Danish Apple Cake (Æblekage) is not actually a cake but a traditional Danish dessert comprising layers of stewed apples, caramelised toasted oats, and finished off with whipped cream.
This is my mum’s version and she always tops it with a delicious grating of dark chocolate!
So it’s officially Autumn and my mind automatically turns to apples.
I was recently lucky enough to be given a couple of carrier bags of Bramleys from a neighbour and also managed to forage some dessert apples from a recent trip out kayaking! So what to make?
Well for some time now I have been meaning to make my mother’s Danish Apple Cake (Æblekage) which translated from Danish means Apple Cake.
It’s not really a cake though as there is no baking involved, it’s more like a trifle-type dessert minus the cake and custard!
However, it is often served in the afternoon with coffee and does solidify like a cake when left in the fridge.
My mum has been making Æblekage for as long as I can remember and I think most Danes have their own way of making it.
Some use bread crumbs or even crushed macaroons in the layers but this version uses toasted oats which are coated in butter and sugar.
Many versions also use all dessert apples but there is a nice contrast to be had when using Bramleys too, in both texture and flavour.
The stewed apple doesn’t want to be sweet but the sugar is just there to take away the tartness from the Bramley apples.
The crunchy sweet layer of oats contrasted with the apples and cream make for a delicious dessert and the grated chocolate is just my mum’s indulgent addition.
This recipe makes enough for about 6 – 8 servings as personally I like to have enough dessert for the next day (and it’s so good) but you could always halve the quantity.
Traditionally Danish Apple Cake is served in a crystal bowl but can also be made in individual goblets if you prefer (fab for dinner parties).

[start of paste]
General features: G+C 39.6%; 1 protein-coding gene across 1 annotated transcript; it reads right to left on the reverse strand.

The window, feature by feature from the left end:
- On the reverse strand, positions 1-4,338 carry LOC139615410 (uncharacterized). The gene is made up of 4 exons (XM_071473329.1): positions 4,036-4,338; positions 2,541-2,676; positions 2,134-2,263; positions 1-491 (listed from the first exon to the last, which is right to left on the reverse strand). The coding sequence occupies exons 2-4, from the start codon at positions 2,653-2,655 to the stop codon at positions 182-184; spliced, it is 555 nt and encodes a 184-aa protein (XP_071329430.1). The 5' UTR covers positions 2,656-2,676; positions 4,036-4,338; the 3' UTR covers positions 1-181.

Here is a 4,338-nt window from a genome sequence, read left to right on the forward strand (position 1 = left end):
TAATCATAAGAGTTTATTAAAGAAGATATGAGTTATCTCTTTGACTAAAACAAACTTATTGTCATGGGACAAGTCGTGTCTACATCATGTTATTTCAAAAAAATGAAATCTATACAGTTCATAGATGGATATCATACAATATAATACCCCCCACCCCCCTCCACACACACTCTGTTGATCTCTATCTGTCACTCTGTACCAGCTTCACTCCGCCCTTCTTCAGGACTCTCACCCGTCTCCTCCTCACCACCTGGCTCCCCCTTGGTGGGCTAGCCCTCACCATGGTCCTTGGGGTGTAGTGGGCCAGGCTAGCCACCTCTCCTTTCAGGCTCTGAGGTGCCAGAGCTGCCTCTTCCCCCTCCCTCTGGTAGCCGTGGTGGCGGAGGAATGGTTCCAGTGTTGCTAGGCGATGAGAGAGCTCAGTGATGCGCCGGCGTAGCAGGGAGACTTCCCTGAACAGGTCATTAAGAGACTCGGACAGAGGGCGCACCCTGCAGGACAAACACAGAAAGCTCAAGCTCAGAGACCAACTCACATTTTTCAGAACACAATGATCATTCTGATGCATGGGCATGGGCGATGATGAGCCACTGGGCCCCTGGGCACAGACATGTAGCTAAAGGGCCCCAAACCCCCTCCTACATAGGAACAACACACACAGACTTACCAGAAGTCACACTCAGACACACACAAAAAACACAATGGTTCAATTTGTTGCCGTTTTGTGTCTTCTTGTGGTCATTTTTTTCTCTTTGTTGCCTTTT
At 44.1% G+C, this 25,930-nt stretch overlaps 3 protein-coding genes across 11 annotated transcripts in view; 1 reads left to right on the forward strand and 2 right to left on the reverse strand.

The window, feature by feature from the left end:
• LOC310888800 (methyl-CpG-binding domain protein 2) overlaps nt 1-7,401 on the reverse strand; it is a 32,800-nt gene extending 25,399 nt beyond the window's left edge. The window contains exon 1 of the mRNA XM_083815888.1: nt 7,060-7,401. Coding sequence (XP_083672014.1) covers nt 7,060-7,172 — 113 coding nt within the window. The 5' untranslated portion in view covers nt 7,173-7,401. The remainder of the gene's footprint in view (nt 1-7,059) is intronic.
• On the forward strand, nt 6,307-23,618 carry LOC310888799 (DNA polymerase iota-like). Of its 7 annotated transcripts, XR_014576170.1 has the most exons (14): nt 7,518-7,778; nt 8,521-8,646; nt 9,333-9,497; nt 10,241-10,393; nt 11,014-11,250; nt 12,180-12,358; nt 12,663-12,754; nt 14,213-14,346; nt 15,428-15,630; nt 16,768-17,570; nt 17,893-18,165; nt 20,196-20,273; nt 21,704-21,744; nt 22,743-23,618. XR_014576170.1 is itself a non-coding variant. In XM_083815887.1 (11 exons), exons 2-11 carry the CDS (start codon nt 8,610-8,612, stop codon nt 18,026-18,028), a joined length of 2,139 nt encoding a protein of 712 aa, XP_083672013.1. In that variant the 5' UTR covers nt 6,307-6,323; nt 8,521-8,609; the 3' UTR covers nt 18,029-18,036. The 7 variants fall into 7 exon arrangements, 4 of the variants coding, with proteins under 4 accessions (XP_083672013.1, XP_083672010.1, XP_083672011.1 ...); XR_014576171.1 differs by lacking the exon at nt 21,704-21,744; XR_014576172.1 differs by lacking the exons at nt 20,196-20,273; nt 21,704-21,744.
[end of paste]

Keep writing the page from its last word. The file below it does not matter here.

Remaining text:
This is a very budget-friendly dessert, especially at this time of year when apples are in plentiful supply and there are lots of offers out there!
I don’t think my mum has ever measured anything for her Danish Apple Cake as most of her recipes are done from her head and by eye.
This is therefore my interpretation and after asking my son to compare the 2 versions he said mine was spot on – job done!
I have now made a Cheat’s Danish Apple Cake (Gammeldags Æblekage) served in individual glasses which you should check out if you’re pushed for time!
More Apple Cakes & Desserts
- Quick Apple Puddings
- Apple Meringue
- Lilian’s Apple Cake – Danish
- Apple & Marzipan Dumplings
- Apple & Blueberry Tarte Tatin
- Eve’s Pudding
- Caramel Apple Cheesecake Bars
I’m sure you’ll love Danish Apple Cake so do give it a go.
Was thrilled when Felicity Cloake tagged me in her Instagram on 7/08/2023 to say that she’d made this recipe.
Then I was even more thrilled when a friend pointed out that my mum’s recipe had been referenced in Felicity’s article in The Guardian’s Feast Magazine.
Felicity took elements from various Danish food writers’ Danish Apple Cakes, such as Trine Hahnemann and Signe Johansen, and came up with her own version.
Do leave a comment and rating below when you’ve made this recipe as I love getting your feedback! You can also share your pictures by tagging @FabFood4All over on Instagram.
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Danish Apple Cake (Æblekage)
- 500 g Bramley apples (about 3 apples)
- 500 g dessert apples (about 5 apples)
- 3 tbsp granulated sugar
- 2 tsp vanilla sugar
- 50 g unsalted butter (2 oz)
- 200 g rolled oats (2 cups)
- 125 g granulated sugar (1 cup + 2 tbsp)
- 300 ml whipping cream (1.3 cups)
- 1 tbsp grated plain chocolate
- Fill a large pan with water.
- Peel, core and finely slice apples and drop into water.
- Drain water, leaving 1 tbsp and stew apples with 3 tbsp sugar and vanilla sugar under a lid until tender. (About 10 – 15 minutes).
- Transfer cooked apple slices to a bowl and allow to cool.
- In a large frying pan melt butter over a gentle heat, then add 125g sugar, stirring with a wooden spoon.
- Once sugar has turned into a caramel with butter (this will take a few minutes) stir in the oats until they are golden and toasted. (Be careful not to burn).
- Allow to cool.
- Finally whip cream and place half the apple mixture into a bowl followed by half the toasted oats, then repeat and finish off with a layer of cream and decorate with grated chocolate.
- Serve straight away or chill until needed.